Senator takes issue with TWIC development
Apr 23, 2007 2:31 PM
Despite $99.4 million in appropriations from Congress and six years spent in development, the Transportation Worker Identification Credential (WIC) continues to languish at the Department of Homeland Security (DHS), according to information from Sen Daniel Inouye (D-Hawaii).
The senator serves as chairman of the Committee on Commerce, Science and Transportation, which has scheduled hearings to discuss whether the Transportation Security Administration (TSA) and the Coast Guard have taken actions to earlier Senate criticisms about the situation.
"While I do not want to dwell on the mistakes of the past, this committee needs assurance that the administration has taken seriously its mismanagement of the TWIC program," the senator said in the news release. "Given that the comprehensive management plan for TWIC required in the Intelligence Reform Act of 2004 is over two years past due to Congress, I can only conclude that the administration is not taking its responsibility seriously enough. If the agencies continue to neglect the basic tenets of contract management and programmatic planning, failure is certain to result."
Inouye said that in the last Senate hearing almost a year ago, testimony was presented about "severe cost-overruns, contract mismanagement, excessive personnel turnover, poor communications, and ineffective planning."
The senator also expressed concern about the plan to deploy the biometric card enrollment and issuance process, and how the agencies plan to execute the pilot program for card reader technology.
"I am also concerned that the low estimates of the population affected by the program are not realistic," he stated in the news release. "This estimate is significant, in that it will determine the number of enrollment stations the contractor sets up and the number of trusted agents the contractor hires to process employees. An underestimate of the affected population would thus cause a domino effect, resulting in long wait times at the enrollment stations, poor customer service, and ultimately a slowing of the flow of commerce as labor circulates through a clogged enrollment and card issuance process.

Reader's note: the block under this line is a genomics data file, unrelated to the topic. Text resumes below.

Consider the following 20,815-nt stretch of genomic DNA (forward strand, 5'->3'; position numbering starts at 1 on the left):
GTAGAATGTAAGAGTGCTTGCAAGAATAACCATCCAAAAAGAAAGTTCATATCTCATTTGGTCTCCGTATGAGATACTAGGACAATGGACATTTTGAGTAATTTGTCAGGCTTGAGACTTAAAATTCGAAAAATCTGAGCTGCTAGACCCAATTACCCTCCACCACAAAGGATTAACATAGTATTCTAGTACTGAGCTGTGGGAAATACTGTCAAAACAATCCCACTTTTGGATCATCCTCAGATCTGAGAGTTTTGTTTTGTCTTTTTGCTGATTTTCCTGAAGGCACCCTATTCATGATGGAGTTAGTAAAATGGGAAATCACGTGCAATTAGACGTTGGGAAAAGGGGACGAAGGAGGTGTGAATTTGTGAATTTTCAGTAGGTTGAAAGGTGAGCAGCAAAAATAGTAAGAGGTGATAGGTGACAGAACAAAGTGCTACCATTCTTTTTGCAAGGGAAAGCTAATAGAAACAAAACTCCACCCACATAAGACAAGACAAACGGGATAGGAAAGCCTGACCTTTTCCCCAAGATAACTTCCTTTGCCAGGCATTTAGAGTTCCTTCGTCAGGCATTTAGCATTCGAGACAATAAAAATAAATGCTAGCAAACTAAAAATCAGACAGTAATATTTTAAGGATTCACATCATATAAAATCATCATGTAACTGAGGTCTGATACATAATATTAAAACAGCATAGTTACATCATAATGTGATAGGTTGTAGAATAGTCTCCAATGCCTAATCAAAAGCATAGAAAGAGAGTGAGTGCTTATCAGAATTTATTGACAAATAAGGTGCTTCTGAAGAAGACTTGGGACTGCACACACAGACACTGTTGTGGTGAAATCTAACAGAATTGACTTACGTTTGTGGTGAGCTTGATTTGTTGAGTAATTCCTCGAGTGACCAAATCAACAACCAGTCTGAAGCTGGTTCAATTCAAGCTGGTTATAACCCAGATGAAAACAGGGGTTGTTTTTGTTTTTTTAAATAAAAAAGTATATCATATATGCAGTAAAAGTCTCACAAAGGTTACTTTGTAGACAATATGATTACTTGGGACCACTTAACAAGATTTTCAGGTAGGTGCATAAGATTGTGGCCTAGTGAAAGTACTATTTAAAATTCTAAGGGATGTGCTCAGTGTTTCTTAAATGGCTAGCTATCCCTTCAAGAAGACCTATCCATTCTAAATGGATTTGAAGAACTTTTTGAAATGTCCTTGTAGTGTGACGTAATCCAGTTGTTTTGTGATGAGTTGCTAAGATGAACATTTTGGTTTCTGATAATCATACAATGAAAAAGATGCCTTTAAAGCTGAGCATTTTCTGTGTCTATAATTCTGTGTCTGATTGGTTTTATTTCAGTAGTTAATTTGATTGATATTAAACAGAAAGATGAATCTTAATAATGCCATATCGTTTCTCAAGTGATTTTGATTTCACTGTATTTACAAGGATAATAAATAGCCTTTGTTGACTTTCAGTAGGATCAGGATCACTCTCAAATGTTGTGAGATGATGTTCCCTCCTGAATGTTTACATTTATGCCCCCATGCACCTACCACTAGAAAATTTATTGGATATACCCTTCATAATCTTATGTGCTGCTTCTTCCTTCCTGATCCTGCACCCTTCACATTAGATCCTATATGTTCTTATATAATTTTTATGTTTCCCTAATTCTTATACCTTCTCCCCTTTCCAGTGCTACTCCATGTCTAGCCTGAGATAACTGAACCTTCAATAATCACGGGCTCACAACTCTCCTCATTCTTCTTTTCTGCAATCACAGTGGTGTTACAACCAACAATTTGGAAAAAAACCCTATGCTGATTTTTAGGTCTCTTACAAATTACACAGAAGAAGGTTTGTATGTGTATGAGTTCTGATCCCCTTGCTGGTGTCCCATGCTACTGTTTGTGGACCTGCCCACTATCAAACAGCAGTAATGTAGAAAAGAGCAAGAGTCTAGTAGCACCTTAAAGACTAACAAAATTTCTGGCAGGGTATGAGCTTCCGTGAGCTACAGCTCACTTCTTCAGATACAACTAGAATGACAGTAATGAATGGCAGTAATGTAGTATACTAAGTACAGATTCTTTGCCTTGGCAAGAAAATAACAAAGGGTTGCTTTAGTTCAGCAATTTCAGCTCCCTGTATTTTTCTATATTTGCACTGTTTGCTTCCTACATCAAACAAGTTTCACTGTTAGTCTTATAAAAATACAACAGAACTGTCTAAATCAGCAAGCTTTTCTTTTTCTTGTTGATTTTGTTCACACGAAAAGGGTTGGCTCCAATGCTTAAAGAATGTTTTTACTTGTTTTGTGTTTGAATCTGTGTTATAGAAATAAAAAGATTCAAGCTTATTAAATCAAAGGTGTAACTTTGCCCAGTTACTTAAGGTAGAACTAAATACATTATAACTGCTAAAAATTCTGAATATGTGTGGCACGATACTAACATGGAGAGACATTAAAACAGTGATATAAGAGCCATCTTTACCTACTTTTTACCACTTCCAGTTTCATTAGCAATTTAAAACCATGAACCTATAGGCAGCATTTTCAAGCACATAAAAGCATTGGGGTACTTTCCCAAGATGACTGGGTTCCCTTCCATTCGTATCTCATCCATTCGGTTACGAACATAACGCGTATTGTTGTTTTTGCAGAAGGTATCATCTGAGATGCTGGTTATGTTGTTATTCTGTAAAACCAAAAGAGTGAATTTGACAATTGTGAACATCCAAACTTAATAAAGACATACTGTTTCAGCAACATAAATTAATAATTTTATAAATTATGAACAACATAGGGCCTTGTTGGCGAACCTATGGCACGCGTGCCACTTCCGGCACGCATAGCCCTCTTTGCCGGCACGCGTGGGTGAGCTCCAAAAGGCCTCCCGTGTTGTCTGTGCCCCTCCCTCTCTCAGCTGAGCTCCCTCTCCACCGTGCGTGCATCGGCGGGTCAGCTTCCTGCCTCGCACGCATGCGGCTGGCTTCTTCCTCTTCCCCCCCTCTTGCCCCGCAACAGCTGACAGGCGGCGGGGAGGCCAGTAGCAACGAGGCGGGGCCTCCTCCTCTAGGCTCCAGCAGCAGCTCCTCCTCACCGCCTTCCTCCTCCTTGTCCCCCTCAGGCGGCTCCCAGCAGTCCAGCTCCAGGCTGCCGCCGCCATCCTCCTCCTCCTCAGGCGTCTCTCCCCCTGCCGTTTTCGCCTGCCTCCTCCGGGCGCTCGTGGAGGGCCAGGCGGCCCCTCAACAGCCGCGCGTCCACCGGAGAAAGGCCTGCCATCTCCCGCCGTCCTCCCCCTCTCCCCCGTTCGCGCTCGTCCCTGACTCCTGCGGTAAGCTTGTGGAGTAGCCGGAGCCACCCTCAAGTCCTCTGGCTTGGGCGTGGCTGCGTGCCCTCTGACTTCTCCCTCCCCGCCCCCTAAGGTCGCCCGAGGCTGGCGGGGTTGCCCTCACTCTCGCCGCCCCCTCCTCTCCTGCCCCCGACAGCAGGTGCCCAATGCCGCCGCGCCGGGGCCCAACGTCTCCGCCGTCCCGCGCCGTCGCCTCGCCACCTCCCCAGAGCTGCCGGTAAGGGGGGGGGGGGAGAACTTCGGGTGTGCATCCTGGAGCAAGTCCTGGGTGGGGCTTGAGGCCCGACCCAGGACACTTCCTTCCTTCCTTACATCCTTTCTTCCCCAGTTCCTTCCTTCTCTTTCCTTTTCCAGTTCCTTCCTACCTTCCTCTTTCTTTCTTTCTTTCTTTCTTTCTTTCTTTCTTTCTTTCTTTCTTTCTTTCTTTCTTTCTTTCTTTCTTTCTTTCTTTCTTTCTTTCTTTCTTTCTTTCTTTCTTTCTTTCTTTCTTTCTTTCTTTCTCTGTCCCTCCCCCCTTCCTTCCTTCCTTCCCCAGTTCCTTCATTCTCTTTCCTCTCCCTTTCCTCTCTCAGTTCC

The Teamsters also have taken issue with the TWIC process, issuing a news release April 12 warning of what it said is the difficulty of performing background checks on port drivers for the TWIC. Chuck Mack, the Teamsters’ port division director and international vice-president, estimated there are 90,000 port truck drivers and that turnover is 100 percent annually. Teamsters advocate making port truck drivers employees of trucking companies.
“It’s a system that’s extremely reminiscent of an underground economy,” Mack said in the news release. “Unless we stabilize employment in the truck driving sector, doing background checks just isn’t feasible.”
Eariler this year, the DHS, through TSA and the Coast Guard, published the final rule that establishes requirements for all merchant mariners and workers (including trucking company drivers) who need unescorted access to secure areas of maritime facilities and vessels. These individuals must successfully complete a security threat assessment conducted by TSA and hold TWIC in order to enter secure areas without escort.
In March the agencies published information in the Federal Register saying that truck drivers with hazardous materials endorsements on their commercial drivers licenses will be eligible for a $32 fee reduction when they obtain TWIC. User fees are for the costs to enroll applicants, complete security threat assessments, and issue biometric credentials.
Hazmat-endorsed drivers, and other workers who have completed a prior comparable threat assessment, will pay a $105.25 fee for the credential while other applicants must pay $137.25.
© 2013 Penton Media Inc.